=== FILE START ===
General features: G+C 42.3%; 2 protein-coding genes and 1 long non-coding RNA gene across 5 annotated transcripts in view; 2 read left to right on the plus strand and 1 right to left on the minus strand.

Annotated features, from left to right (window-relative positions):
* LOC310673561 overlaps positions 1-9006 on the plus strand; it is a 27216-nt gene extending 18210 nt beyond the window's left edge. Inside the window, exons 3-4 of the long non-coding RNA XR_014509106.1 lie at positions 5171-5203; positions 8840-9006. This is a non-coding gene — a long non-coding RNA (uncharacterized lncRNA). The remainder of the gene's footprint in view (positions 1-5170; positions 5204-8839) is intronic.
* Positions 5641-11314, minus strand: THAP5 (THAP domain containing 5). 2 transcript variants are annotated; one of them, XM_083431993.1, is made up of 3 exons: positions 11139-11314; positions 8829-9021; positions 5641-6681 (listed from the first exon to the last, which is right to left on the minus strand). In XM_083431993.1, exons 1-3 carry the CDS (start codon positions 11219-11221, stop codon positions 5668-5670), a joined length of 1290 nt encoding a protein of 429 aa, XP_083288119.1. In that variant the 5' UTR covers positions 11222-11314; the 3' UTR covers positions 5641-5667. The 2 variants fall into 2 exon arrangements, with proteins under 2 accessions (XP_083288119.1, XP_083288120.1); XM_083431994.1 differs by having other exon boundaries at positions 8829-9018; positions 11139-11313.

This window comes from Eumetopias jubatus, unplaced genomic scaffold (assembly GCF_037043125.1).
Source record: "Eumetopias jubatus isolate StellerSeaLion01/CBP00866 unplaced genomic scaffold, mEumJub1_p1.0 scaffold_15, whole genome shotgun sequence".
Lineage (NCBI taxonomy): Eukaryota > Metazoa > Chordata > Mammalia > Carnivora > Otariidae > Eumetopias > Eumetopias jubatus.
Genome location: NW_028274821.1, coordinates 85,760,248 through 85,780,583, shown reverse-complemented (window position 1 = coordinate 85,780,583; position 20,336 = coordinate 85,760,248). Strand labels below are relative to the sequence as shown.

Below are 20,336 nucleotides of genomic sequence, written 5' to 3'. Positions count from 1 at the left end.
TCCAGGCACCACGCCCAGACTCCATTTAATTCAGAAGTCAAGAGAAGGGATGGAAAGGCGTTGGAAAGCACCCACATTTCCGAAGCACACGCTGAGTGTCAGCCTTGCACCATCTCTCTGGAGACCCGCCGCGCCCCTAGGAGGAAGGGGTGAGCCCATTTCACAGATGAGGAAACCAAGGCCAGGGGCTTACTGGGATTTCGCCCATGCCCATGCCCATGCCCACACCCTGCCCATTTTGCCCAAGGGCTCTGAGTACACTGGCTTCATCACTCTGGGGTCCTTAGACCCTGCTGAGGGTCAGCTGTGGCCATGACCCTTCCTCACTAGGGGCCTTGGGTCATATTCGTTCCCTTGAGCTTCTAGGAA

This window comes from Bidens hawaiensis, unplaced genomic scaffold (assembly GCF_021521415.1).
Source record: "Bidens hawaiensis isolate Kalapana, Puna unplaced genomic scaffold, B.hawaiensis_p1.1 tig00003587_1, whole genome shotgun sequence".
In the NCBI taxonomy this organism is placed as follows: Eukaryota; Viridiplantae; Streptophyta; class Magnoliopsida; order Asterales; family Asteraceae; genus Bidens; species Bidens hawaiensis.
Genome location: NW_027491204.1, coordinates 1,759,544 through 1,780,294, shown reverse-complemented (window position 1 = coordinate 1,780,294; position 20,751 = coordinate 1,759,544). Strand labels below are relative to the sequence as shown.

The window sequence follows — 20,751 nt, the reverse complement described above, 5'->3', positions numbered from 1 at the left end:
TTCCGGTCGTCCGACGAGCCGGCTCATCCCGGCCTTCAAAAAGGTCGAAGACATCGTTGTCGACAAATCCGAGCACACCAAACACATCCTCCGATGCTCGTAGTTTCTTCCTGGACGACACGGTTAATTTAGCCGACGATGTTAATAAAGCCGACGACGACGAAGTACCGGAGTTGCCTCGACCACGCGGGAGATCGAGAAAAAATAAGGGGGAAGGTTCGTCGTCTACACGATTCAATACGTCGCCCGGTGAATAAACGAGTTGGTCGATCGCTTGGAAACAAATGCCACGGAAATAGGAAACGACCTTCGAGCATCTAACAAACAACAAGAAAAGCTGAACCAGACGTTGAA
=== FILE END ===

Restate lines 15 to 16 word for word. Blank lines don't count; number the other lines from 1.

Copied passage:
The window sequence follows — 20,751 nt, the reverse complement described above, 5'->3', positions numbered from 1 at the left end:
TTCCGGTCGTCCGACGAGCCGGCTCATCCCGGCCTTCAAAAAGGTCGAAGACATCGTTGTCGACAAATCCGAGCACACCAAACACATCCTCCGATGCTCGTAGTTTCTTCCTGGACGACACGGTTAATTTAGCCGACGATGTTAATAAAGCCGACGACGACGAAGTACCGGAGTTGCCTCGACCACGCGGGAGATCGAGAAAAAATAAGGGGGAAGGTTCGTCGTCTACACGATTCAATACGTCGCCCGGTGAATAAACGAGTTGGTCGATCGCTTGGAAACAAATGCCACGGAAATAGGAAACGACCTTCGAGCATCTAACAAACAACAAGAAAAGCTGAACCAGACGTTGAA